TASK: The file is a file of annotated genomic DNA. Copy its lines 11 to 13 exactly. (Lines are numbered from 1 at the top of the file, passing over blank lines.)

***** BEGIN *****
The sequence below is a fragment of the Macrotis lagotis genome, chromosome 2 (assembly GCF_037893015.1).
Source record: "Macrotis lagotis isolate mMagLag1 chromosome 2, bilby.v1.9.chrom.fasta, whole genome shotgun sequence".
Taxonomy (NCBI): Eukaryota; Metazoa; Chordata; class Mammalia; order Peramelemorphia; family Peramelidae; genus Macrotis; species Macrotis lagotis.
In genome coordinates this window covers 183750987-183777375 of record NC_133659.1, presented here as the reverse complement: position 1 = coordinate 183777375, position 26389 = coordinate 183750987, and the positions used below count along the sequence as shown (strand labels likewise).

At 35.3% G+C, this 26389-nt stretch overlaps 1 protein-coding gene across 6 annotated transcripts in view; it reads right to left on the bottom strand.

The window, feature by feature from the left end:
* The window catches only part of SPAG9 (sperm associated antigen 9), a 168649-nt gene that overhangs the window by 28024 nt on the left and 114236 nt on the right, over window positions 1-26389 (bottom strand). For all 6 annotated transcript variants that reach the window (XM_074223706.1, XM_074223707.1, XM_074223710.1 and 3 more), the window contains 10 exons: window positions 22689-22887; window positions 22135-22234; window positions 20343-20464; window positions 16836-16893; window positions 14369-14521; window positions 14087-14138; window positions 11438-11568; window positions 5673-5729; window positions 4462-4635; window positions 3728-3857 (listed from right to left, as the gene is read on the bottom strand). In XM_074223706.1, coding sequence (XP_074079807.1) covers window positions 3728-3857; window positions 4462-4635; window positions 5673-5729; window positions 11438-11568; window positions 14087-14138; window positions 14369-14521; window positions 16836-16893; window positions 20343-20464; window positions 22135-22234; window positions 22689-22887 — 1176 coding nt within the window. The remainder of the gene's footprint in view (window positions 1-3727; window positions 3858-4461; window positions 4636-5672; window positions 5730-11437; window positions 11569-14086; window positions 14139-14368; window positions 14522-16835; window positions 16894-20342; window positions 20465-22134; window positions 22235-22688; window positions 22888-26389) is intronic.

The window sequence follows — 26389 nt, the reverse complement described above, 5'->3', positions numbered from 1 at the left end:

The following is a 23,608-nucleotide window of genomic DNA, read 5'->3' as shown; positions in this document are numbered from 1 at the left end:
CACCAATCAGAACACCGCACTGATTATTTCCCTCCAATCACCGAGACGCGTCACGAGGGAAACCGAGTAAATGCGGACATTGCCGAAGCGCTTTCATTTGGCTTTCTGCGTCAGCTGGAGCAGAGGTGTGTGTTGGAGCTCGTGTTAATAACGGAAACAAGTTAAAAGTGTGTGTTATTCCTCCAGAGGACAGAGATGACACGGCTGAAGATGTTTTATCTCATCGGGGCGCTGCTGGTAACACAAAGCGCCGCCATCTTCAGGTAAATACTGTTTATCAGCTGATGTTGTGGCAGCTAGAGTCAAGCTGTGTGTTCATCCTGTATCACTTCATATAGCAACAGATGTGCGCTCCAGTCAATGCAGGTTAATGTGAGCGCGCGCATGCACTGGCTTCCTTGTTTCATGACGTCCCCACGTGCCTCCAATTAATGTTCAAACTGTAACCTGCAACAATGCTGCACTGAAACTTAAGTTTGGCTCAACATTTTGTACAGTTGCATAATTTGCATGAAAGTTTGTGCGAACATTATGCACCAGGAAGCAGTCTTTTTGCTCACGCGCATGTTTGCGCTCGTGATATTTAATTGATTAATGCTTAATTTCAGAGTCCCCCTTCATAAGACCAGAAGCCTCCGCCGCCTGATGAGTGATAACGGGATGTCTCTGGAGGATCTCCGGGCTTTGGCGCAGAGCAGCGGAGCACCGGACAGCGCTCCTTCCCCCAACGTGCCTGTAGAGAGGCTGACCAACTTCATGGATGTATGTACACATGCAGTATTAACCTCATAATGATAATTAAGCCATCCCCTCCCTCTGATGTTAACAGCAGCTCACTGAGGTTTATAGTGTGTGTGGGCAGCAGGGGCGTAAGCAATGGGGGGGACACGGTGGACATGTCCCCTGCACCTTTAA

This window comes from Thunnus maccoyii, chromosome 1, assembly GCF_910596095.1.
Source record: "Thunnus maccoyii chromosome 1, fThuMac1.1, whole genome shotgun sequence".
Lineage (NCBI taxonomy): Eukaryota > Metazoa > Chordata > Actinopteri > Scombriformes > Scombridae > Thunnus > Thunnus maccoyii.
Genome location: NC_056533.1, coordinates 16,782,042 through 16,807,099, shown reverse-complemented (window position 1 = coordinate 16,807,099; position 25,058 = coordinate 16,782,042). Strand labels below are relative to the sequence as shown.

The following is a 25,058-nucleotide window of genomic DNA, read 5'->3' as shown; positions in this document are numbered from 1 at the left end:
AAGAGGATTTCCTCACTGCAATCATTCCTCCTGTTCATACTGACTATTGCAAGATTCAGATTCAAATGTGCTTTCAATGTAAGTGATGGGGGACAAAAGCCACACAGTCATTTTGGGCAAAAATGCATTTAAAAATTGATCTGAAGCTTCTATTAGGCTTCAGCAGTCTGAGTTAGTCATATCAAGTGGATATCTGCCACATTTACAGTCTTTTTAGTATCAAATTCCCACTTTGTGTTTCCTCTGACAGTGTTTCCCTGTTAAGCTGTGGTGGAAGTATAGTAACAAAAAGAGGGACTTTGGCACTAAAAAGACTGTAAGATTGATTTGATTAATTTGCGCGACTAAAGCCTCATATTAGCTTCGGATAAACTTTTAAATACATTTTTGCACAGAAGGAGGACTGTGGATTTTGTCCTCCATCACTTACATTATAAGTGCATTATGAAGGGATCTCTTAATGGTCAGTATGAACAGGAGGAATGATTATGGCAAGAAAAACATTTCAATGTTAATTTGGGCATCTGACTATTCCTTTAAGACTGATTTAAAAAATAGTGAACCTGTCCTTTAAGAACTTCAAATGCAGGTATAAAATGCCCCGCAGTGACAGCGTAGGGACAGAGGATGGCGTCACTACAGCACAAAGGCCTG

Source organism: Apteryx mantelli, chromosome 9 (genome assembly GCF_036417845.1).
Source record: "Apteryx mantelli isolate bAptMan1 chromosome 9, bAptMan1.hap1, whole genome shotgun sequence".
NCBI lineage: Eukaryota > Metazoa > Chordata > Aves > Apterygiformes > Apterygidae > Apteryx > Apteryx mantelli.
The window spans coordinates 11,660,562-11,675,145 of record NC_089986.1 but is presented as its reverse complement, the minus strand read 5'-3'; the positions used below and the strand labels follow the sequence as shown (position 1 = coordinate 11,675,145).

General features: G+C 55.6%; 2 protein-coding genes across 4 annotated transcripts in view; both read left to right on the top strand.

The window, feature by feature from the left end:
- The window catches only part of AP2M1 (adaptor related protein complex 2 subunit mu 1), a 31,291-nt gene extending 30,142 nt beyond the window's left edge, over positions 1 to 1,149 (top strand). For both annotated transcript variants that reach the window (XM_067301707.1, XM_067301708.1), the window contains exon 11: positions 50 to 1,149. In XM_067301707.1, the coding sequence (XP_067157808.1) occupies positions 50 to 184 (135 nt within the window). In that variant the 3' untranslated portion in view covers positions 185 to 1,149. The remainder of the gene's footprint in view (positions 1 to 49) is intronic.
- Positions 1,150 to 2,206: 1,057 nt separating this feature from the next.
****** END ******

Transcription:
This window comes from Thunnus maccoyii, chromosome 1, assembly GCF_910596095.1.
Source record: "Thunnus maccoyii chromosome 1, fThuMac1.1, whole genome shotgun sequence".
Lineage (NCBI taxonomy): Eukaryota > Metazoa > Chordata > Actinopteri > Scombriformes > Scombridae > Thunnus > Thunnus maccoyii.